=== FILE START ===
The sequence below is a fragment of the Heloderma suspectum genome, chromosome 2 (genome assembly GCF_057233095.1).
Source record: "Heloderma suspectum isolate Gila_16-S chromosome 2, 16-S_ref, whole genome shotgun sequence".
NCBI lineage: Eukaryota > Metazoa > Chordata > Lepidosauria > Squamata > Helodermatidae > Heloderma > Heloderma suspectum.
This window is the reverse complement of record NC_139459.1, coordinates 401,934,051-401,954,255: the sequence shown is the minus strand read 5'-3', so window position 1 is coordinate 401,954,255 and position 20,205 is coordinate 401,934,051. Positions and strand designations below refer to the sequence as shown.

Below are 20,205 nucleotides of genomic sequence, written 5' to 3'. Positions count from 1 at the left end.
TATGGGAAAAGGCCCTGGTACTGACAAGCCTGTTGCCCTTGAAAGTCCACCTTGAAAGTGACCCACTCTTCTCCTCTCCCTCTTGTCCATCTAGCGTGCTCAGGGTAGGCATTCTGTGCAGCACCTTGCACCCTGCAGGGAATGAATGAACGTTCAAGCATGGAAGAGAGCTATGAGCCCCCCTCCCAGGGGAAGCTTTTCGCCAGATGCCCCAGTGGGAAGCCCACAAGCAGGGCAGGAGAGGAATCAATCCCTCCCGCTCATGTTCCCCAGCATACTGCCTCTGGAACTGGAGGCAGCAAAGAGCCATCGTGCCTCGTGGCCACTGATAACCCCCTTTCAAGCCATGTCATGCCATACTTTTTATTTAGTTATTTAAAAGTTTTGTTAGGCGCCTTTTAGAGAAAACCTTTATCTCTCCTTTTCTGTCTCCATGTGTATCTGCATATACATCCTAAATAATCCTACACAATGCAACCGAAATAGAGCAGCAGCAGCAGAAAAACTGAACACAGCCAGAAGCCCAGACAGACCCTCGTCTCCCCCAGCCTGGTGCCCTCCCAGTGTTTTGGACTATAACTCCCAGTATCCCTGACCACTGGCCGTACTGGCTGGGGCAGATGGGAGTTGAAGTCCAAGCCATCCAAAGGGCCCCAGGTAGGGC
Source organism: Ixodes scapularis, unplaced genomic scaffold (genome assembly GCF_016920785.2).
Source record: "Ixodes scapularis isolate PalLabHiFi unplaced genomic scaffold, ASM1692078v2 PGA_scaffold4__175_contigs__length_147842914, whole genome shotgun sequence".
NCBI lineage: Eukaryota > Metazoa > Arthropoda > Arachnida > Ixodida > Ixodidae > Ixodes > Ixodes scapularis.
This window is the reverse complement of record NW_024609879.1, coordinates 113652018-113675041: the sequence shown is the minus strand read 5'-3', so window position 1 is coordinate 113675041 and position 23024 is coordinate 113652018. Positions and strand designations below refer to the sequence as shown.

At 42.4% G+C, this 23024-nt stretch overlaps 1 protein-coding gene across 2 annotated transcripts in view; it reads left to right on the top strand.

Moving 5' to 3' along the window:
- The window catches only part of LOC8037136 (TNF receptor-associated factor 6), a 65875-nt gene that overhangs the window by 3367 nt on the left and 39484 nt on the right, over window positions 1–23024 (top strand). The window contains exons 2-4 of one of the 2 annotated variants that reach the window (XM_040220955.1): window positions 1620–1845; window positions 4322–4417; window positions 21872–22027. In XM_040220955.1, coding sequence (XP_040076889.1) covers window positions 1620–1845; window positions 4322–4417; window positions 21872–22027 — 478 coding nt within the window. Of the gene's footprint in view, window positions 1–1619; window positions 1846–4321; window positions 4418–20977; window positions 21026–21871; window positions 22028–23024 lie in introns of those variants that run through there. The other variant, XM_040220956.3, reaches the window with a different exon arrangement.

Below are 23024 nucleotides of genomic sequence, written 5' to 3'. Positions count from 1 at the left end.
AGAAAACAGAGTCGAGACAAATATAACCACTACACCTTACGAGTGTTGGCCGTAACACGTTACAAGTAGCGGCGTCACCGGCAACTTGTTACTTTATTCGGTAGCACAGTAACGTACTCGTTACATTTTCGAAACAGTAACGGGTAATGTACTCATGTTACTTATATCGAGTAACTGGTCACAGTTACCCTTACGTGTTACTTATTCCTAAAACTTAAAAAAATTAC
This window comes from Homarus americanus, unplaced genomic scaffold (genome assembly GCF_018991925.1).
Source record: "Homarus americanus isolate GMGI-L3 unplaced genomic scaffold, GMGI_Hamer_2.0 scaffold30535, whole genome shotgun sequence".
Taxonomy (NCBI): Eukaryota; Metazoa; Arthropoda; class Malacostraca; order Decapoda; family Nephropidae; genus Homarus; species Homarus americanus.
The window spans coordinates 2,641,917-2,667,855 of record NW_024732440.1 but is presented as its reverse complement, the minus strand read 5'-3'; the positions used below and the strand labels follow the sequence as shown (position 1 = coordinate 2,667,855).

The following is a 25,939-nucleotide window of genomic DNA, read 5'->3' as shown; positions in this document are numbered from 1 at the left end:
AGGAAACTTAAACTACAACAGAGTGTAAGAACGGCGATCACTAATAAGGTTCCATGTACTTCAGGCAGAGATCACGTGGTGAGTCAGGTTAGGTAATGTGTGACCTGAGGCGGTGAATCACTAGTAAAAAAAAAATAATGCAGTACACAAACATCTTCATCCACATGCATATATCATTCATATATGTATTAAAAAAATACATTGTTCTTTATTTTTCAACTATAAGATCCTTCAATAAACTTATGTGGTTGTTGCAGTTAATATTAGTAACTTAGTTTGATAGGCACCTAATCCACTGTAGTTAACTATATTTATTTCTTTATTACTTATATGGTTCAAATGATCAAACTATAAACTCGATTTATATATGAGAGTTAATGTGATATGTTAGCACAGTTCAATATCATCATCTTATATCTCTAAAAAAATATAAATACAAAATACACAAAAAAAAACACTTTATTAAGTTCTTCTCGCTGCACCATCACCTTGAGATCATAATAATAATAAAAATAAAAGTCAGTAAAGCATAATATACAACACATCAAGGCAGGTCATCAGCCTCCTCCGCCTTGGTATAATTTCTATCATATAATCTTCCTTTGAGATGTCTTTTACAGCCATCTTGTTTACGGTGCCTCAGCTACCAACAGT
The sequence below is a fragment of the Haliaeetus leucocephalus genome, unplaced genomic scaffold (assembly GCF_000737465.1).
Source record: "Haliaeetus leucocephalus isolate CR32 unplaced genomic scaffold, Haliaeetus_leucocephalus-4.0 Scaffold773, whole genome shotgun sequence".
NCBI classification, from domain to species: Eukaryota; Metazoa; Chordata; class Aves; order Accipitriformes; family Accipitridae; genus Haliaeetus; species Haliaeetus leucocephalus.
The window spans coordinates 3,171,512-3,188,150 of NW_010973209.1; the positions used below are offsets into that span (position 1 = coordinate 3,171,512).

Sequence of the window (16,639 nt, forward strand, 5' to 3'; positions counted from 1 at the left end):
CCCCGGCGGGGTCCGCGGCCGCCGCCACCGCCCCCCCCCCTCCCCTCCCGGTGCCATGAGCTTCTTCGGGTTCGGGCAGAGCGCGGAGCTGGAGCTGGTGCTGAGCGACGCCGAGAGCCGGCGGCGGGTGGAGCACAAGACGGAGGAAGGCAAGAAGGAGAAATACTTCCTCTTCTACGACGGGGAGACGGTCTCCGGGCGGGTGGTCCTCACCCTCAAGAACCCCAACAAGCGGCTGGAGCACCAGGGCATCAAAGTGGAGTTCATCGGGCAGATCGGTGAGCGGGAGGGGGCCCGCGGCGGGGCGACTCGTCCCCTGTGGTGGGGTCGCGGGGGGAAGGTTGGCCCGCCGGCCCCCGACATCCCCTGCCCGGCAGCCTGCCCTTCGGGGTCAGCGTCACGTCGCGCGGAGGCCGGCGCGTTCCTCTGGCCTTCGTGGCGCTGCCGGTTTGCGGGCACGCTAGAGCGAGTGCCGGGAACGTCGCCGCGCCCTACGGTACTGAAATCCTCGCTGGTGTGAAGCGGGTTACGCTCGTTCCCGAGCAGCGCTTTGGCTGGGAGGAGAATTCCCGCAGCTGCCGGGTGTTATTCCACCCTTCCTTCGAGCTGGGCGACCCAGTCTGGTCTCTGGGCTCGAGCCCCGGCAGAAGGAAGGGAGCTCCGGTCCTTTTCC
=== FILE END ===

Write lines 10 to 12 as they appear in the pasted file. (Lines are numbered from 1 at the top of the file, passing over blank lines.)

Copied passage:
This window is the reverse complement of record NW_024609879.1, coordinates 113652018-113675041: the sequence shown is the minus strand read 5'-3', so window position 1 is coordinate 113675041 and position 23024 is coordinate 113652018. Positions and strand designations below refer to the sequence as shown.

At 42.4% G+C, this 23024-nt stretch overlaps 1 protein-coding gene across 2 annotated transcripts in view; it reads left to right on the top strand.

Moving 5' to 3' along the window: